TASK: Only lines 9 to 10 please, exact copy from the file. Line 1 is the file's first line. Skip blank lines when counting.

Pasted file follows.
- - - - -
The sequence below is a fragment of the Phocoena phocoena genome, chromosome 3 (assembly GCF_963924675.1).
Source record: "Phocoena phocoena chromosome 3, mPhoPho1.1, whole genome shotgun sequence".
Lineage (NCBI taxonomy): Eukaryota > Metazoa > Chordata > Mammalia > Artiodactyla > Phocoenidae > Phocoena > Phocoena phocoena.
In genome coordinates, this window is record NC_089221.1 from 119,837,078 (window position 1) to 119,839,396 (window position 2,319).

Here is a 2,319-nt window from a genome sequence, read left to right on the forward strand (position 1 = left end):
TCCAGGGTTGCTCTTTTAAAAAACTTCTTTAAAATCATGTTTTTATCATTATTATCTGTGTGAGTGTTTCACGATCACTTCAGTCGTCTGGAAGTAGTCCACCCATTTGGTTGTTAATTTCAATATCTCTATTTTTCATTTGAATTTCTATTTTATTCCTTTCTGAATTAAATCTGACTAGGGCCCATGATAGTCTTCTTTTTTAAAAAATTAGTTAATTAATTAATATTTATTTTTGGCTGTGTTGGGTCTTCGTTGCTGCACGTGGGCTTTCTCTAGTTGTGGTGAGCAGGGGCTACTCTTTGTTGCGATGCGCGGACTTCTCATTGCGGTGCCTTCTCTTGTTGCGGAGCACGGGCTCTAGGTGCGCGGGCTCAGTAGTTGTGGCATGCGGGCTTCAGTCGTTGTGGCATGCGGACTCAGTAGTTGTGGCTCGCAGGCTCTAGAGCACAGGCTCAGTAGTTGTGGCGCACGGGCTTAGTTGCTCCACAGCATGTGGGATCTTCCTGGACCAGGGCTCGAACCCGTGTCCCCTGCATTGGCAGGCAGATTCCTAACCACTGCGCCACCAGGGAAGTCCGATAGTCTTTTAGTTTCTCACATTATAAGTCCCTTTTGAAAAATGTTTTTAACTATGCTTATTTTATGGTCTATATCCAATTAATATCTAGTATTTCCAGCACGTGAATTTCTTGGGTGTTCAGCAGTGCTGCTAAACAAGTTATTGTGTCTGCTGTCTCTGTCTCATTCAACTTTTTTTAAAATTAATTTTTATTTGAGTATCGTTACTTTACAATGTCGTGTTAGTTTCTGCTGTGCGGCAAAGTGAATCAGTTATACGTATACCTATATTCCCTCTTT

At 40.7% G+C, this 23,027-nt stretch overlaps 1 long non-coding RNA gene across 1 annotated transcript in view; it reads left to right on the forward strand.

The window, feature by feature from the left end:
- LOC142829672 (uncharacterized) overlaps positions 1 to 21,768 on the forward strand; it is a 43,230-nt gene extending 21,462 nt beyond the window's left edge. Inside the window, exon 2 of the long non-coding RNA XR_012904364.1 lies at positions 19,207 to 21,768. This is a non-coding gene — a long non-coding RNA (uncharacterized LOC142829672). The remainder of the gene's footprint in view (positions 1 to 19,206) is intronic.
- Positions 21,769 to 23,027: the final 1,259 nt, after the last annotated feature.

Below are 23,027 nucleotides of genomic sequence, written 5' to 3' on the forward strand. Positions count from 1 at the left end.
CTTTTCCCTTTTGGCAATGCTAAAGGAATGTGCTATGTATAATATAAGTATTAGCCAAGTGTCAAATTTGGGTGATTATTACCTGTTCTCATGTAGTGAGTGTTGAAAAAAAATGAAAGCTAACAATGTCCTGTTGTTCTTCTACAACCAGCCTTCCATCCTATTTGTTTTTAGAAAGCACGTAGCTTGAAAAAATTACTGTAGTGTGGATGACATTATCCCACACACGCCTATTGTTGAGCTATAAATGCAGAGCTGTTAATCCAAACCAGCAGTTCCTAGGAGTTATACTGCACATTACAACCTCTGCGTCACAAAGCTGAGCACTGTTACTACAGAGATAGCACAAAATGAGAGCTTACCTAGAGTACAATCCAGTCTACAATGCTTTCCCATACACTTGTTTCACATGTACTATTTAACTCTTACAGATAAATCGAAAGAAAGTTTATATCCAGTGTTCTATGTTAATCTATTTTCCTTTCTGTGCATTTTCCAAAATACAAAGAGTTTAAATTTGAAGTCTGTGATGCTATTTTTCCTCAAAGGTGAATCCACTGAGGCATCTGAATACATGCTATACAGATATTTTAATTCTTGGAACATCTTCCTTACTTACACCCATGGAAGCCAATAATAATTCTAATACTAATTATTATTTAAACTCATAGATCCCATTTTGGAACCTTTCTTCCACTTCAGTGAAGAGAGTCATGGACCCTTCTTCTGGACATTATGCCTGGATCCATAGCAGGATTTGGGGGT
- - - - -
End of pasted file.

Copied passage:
- LOC142829672 (uncharacterized) overlaps positions 1 to 21,768 on the forward strand; it is a 43,230-nt gene extending 21,462 nt beyond the window's left edge. Inside the window, exon 2 of the long non-coding RNA XR_012904364.1 lies at positions 19,207 to 21,768. This is a non-coding gene — a long non-coding RNA (uncharacterized LOC142829672). The remainder of the gene's footprint in view (positions 1 to 19,206) is intronic.
- Positions 21,769 to 23,027: the final 1,259 nt, after the last annotated feature.